Canine Bloat – What It Is And How To Protect Against It

What Is Dog Bloat?

Dog bloat is a condition where the stomach fills with gas and causes your pet to collapse on its back. Dogs are susceptible to it because they have a flat stomach which allows them to eat more than other animals. They may not even notice any discomfort from having such a large stomach.

The cause of canine bloat is unknown but some experts believe that it could be due to an infection or blockage in their digestive system. Some veterinarians suggest that dogs may develop bloat when there is a change in diet, especially if the animal eats too much meat. Other factors include a lack of exercise and stress during pregnancy or a young age. However, most cases occur without these contributing factors.

Symptoms Of Dog Bloat:

Dogs will usually show no signs of being ill until they begin to experience symptoms like vomiting, diarrhea, or excessive salivation. When this happens, they may vomit up blood and foam from their mouth. Their breathing may become rapid and shallow. If you see them panting heavily or panting excessively then you know that something is wrong.

A bloated stomach may also be a symptom of other conditions or diseases in your dog. If a dog owner sees that their pet’s stomach is swollen then it is important to consult a veterinarian. The vet will perform tests to check whether the animal has ingested a foreign object, poison or has an infection in its stomach.

Preventative Measures For Bloat In Dogs

Does your dog suffer from bloat or have you noticed that its stomach is visibly swollen?

If so, you should find out whether the cause of the problem is a disorder that can be treated or if it is a genetic condition. Before you take any preventative measures against bloat, it is important to consult your veterinarian.

Genetic Bloat

If your dog’s bloat is caused by a disease of its digestive system then unfortunately there isn’t much you can do to prevent it. Certain breeds are more susceptible to it than others, especially if they have a history of being affected by the problem. If this is the case then you should take special care when feeding your pet.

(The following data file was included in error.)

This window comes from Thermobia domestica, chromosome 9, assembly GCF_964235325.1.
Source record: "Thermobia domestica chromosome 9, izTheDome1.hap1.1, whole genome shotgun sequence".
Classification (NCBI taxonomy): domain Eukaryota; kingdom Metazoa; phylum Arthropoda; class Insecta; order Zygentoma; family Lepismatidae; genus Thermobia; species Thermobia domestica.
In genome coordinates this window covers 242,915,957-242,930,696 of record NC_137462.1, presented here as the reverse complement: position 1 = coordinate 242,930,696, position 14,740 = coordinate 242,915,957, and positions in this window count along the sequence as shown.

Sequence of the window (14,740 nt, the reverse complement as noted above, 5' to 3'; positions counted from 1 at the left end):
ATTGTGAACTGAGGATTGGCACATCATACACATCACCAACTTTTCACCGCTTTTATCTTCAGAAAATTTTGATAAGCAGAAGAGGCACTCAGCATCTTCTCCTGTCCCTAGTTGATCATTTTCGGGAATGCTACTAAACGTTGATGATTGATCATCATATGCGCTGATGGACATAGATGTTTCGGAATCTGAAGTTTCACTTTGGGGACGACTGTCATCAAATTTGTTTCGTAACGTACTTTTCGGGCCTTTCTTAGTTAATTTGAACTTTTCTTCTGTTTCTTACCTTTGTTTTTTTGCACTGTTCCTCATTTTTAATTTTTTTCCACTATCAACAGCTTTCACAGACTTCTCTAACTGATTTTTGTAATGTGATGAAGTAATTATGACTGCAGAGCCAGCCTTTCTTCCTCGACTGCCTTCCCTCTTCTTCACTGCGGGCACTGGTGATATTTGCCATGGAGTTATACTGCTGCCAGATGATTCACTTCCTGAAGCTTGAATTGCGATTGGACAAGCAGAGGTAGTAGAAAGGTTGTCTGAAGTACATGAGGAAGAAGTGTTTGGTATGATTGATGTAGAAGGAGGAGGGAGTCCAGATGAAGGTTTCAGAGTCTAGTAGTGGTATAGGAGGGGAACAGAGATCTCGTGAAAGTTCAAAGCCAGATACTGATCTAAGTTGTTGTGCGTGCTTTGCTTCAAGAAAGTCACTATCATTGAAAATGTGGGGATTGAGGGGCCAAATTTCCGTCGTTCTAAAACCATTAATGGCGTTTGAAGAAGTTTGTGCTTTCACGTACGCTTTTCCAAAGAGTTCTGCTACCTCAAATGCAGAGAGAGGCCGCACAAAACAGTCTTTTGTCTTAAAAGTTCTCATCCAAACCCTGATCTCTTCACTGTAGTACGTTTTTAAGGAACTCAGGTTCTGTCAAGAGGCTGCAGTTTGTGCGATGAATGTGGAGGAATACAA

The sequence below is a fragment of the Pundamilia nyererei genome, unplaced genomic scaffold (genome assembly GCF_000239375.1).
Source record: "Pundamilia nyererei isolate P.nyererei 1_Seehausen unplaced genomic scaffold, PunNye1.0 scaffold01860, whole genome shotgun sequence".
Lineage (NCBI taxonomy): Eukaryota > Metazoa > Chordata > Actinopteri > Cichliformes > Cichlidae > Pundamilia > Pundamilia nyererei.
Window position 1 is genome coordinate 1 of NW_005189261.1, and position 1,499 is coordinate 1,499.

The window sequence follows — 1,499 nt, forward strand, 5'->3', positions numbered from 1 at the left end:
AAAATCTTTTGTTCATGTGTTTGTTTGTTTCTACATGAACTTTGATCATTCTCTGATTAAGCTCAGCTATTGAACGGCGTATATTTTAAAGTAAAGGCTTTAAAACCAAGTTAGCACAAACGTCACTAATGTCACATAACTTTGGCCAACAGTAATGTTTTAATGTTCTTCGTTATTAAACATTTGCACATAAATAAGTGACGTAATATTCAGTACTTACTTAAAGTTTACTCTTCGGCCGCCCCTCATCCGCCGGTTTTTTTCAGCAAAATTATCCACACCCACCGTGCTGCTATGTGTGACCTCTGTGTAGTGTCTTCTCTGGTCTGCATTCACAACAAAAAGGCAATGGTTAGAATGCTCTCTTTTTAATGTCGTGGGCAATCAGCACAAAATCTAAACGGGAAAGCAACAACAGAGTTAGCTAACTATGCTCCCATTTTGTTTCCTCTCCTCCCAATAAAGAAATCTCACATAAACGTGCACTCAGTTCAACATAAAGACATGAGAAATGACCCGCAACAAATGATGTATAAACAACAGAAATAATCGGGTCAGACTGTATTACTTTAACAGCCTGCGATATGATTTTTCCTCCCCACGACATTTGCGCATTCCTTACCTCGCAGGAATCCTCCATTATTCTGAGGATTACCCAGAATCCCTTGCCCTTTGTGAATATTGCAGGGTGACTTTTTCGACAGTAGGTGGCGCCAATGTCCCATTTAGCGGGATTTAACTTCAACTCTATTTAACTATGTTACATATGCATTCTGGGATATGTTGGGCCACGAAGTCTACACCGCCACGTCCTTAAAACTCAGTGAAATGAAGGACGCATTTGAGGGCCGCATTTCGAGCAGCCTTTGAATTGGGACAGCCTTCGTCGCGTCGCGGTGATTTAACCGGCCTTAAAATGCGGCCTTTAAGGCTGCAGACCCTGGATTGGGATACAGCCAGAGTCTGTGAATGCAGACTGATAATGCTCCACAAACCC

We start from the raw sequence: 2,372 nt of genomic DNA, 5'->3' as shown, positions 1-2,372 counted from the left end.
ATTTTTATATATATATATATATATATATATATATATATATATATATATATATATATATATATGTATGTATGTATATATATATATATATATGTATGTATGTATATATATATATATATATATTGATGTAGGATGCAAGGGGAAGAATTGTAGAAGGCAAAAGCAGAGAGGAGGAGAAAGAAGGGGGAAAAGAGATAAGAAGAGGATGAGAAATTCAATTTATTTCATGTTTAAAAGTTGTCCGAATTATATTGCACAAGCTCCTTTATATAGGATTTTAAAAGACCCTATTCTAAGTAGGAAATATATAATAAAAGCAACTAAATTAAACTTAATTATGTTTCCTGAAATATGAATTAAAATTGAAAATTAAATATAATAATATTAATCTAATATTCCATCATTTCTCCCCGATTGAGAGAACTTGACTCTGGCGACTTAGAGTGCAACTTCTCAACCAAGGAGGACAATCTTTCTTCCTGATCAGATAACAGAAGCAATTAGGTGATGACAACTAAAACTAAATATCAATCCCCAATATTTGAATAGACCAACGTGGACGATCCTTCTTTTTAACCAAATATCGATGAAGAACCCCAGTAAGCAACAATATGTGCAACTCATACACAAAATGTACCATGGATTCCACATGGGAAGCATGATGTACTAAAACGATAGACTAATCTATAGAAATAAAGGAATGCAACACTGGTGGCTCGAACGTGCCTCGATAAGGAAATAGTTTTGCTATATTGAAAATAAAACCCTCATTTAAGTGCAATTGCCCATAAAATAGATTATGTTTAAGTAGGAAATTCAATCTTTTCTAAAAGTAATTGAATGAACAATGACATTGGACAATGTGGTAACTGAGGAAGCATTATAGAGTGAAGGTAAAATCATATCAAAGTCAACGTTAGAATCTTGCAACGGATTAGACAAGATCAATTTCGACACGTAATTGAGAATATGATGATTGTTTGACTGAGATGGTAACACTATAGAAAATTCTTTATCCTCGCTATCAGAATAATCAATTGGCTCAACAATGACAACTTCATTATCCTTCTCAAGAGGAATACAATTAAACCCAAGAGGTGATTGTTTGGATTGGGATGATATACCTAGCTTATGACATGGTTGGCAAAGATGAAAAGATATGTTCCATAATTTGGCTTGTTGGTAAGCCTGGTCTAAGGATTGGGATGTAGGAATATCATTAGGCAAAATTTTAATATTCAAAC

Diet

One preventative measure that you can take is changing your dog’s diet. This should only be done with the permission and guidance of a veterinarian. He may suggest that you feed your dog a food which has fewer carbohydrates or less fat content. Many veterinarians also advise against giving dogs food which has bones in because they can cause blockages in the digestive system.

How To Feed Your Dog After Bloat

Diet is an important aspect when it comes to feeding your dog after bloat. Veterinarians suggest that you feed your pet two to three very small meals a day rather than leaving food out all the time. This will make the dog chew its food more and stimulate the digestive system. You should also ensure that the bowls that you feed your pet with are not deep.

When feeding your dog, you should make sure that you only provide it with ice cubes made from plain water rather than ones made from fruit juices or sodas. The sugars in these drinks can cause digestive problems similar to those caused by eating a heavy meal. You should also avoid moistening your pet’s food with wet sponges because the bacteria in the sponge can also cause health problems.

Supplements

Canine Bloat – What It Is And How To Protect Against It - DogPuppySite.com

Your veterinarian may advise you to give your dog supplements to aid its digestive system after bloat. These can include digestive enzymes, which will help the body to digest food more efficiently. He may also suggest Probiotics, which are beneficial bacteria that can be taken as supplements or in the form of yogurt. These bacteria are good for the health of your pet’s digestive system.

Prevention Is Better Than Cure

The best way to prevent bloat in dogs is to pay close attention to your pet’s diet. Stick to a feeding routine, and monitor your dog for any symptoms of bloat such as excessive salivation, restlessness, vomiting or sudden stomach swelling. If you see any of these signs, contact your veterinarian immediately.

Sources & references used in this article:

Demography and dog-human relationships of the dog population in Zimbabwean communal lands by JRA Butler, J Bingham – Veterinary Record, 2000 – veterinaryrecord.bmj.com

Canine viral vaccines at a turning point—a personal perspective by LE Carmichael – Advances in veterinary medicine, 1999 – ncbi.nlm.nih.gov

Livestock Protection Dogs by O Dawydiak, D Sims – 2019 – books.google.com

A reason to season: the therapeutic benefits of spices and culinary herbs by TL Dog – Explore: the journal of science and healing, 2006 – academia.edu

Response of canine lower esophageal sphincter to gastric distension by SJ Franzi, CJ Martin, MR Cox… – American Journal of …, 1990 – journals.physiology.org